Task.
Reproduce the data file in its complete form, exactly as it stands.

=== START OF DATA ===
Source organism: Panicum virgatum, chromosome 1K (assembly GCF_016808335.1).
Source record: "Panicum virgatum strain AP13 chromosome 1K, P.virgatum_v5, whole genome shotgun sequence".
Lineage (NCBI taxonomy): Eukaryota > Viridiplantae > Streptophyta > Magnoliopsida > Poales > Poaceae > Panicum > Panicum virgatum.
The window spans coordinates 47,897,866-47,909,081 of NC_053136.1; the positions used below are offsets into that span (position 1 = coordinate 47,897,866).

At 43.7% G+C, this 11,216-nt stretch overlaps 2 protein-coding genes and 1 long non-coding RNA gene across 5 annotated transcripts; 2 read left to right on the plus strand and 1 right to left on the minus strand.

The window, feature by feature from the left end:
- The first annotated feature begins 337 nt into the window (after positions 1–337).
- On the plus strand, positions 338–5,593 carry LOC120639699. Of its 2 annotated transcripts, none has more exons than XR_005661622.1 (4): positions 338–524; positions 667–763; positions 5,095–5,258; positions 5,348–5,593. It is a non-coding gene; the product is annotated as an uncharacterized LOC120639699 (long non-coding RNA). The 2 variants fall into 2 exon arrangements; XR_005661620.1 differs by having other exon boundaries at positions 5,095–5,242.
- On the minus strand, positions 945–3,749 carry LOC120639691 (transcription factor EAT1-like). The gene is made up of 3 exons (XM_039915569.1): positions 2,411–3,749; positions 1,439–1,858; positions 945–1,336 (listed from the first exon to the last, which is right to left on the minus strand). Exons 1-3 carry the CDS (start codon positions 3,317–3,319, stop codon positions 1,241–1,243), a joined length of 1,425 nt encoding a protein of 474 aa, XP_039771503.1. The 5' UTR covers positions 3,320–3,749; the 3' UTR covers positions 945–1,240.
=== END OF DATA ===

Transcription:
Source organism: Panicum virgatum, chromosome 1K (assembly GCF_016808335.1).
Source record: "Panicum virgatum strain AP13 chromosome 1K, P.virgatum_v5, whole genome shotgun sequence".
Lineage (NCBI taxonomy): Eukaryota > Viridiplantae > Streptophyta > Magnoliopsida > Poales > Poaceae > Panicum > Panicum virgatum.
The window spans coordinates 47,897,866-47,909,081 of NC_053136.1; the positions used below are offsets into that span (position 1 = coordinate 47,897,866).

At 43.7% G+C, this 11,216-nt stretch overlaps 2 protein-coding genes and 1 long non-coding RNA gene across 5 annotated transcripts; 2 read left to right on the plus strand and 1 right to left on the minus strand.

The window, feature by feature from the left end:
- The first annotated feature begins 337 nt into the window (after positions 1–337).
- On the plus strand, positions 338–5,593 carry LOC120639699. Of its 2 annotated transcripts, none has more exons than XR_005661622.1 (4): positions 338–524; positions 667–763; positions 5,095–5,258; positions 5,348–5,593. It is a non-coding gene; the product is annotated as an uncharacterized LOC120639699 (long non-coding RNA). The 2 variants fall into 2 exon arrangements; XR_005661620.1 differs by having other exon boundaries at positions 5,095–5,242.
- On the minus strand, positions 945–3,749 carry LOC120639691 (transcription factor EAT1-like). The gene is made up of 3 exons (XM_039915569.1): positions 2,411–3,749; positions 1,439–1,858; positions 945–1,336 (listed from the first exon to the last, which is right to left on the minus strand). Exons 1-3 carry the CDS (start codon positions 3,317–3,319, stop codon positions 1,241–1,243), a joined length of 1,425 nt encoding a protein of 474 aa, XP_039771503.1. The 5' UTR covers positions 3,320–3,749; the 3' UTR covers positions 945–1,240.